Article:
Obelisk as a climbing aid

Several simple sticks grouped into an obelisk or a pyramid shape result in a three-dimensional climbing shape. This is ideal for plants such as ivy, which conquers the given shape from all sides.

  1. Insert three or four sticks into the flower pot, each close to the edge of the pot. The distances between the bars should be even.
  2. Bring the tips of the sticks together so that they slightly cross each other.
  3. Tie these tips tightly together.
  4. If you like, you can reinforce the bar construction horizontally with bars at several heights.

Build a simple trellis

Houseplants that grow expansively cannot be satisfied with a simple climbing aid. You need a stable trellis that can not only withstand the weight of the leaf mass, but also allows the plant to grow attractively. You build the simplest trellis out of several sticks. Insert two long trellises into the potting soil. There should be a larger distance between the two. Now take several shorter sticks and attach them horizontally to the large sticks. Each with a distance of 15 to 20 cm. You can tie the tendrils of the houseplant to it.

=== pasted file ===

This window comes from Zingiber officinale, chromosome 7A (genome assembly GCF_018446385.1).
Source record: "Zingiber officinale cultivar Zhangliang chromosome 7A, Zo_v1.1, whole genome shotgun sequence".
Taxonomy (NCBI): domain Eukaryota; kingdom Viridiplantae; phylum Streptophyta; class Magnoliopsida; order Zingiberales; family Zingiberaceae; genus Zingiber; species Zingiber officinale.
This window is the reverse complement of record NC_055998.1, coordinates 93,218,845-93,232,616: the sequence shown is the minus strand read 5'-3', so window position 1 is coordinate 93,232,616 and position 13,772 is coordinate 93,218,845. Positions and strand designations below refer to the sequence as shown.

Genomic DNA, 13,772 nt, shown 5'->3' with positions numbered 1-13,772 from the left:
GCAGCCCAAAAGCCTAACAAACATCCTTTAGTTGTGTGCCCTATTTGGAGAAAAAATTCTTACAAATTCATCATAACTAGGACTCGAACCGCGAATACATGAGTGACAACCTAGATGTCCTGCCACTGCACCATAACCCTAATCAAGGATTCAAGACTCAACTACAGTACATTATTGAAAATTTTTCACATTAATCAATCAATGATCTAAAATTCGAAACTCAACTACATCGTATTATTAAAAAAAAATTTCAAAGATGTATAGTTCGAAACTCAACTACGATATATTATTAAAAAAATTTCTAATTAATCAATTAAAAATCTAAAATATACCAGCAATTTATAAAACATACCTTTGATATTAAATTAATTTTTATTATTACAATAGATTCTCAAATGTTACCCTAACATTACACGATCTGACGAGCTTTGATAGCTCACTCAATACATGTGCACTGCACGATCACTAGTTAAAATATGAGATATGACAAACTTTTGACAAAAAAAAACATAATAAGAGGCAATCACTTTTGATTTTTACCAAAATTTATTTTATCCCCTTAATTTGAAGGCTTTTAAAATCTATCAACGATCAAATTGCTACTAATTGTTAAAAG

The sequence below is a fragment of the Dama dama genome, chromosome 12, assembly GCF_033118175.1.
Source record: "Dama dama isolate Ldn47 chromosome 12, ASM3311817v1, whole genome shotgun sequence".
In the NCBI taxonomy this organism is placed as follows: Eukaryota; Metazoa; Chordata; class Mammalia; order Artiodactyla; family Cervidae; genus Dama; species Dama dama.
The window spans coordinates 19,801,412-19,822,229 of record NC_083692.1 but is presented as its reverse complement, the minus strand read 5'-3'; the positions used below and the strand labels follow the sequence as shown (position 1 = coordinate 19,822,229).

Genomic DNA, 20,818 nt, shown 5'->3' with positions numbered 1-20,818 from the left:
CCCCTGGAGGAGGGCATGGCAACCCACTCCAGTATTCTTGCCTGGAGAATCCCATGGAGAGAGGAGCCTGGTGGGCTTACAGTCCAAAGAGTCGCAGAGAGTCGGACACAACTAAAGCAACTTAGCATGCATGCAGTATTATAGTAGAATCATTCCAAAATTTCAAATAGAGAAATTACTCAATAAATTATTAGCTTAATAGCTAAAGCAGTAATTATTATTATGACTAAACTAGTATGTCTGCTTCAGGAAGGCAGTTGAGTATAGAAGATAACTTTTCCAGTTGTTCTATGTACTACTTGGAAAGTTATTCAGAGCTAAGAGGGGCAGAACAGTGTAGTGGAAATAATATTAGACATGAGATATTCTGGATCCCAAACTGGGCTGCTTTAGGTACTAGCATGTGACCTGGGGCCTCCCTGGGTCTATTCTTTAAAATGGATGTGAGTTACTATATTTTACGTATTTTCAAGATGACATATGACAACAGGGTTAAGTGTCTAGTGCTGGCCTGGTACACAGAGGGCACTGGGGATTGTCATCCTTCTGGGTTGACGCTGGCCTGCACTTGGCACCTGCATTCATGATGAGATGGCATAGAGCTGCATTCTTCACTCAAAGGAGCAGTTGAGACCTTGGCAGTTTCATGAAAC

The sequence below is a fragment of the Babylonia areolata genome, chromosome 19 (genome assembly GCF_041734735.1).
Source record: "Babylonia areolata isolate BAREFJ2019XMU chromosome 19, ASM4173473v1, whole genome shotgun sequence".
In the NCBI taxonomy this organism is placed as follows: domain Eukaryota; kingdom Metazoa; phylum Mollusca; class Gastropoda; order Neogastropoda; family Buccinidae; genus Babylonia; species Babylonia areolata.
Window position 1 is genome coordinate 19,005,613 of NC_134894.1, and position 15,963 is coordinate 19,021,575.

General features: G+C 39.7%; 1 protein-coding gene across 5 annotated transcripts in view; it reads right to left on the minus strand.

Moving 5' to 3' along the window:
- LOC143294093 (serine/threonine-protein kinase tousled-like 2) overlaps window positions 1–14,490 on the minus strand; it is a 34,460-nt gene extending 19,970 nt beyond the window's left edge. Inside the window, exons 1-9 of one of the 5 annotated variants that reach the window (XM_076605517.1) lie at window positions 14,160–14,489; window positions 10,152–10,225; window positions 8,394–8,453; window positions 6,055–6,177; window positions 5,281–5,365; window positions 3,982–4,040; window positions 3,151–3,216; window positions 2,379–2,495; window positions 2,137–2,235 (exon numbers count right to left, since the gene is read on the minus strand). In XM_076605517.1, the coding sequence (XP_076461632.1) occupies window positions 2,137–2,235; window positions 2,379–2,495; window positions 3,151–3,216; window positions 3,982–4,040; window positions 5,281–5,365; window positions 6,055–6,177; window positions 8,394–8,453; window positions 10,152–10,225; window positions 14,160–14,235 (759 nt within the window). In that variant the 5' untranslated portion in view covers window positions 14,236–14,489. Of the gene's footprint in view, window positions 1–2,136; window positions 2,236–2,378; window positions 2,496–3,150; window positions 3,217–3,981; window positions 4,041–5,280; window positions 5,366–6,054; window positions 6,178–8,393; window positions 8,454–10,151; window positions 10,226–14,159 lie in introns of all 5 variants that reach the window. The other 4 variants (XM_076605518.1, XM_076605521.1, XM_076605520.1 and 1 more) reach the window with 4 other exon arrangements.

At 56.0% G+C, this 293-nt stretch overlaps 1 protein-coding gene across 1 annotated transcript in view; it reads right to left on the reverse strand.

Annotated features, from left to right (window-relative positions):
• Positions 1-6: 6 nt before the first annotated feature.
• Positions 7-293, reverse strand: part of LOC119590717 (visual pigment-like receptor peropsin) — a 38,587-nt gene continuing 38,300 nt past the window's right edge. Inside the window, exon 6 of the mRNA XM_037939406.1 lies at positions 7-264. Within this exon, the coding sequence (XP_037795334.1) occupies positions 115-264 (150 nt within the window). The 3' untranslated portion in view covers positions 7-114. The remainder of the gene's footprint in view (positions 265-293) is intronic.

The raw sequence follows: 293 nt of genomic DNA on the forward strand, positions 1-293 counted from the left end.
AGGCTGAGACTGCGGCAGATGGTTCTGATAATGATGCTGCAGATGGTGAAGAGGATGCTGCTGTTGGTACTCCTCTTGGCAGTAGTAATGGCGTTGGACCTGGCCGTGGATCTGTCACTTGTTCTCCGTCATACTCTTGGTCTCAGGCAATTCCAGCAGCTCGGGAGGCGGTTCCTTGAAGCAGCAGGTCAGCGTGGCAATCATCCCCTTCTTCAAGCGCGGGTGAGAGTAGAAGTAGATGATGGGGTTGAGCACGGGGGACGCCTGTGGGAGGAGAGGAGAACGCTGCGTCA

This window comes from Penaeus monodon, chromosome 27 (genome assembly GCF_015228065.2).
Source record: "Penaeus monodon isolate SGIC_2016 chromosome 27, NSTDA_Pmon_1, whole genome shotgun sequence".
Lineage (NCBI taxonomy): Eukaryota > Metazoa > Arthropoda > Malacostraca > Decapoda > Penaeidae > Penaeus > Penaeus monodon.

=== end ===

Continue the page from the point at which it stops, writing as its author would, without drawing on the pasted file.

Tip: The larger a plant is or becomes over time, the thicker and larger the stakes used must be. The material must also be selected to be sufficiently stable.

Build a sturdy trellis

Some climbing houseplants can grow very tall over the years. They usually have a sufficiently large, permanent place in the house. They often stay there for a lifetime or at least for many years. It is therefore advisable to build a stable and durable climbing aid right away. This must be screwed firmly to the wall to prevent it from tipping over.

  • Buy ready-cut metal mesh in stores
  • Wooden lattices can be built from wooden slats yourself
  • attach to the wall with spacers
  • Tie tendrils of the plant

Offer the net as a stop

A net made of sturdy cords can also be a good climbing aid for indoor plants and is also easy to build yourself. An ivy, for example, can spread its many long tendrils in it. Where you place the net sensibly depends on your houseplant and attachment options. A few wall hooks are sufficient for attachment. Any sufficiently stable network can be used for this purpose. Of course, they also have to meet the optical requirements. Because such a net can hardly be used as a climbing aid without attracting attention.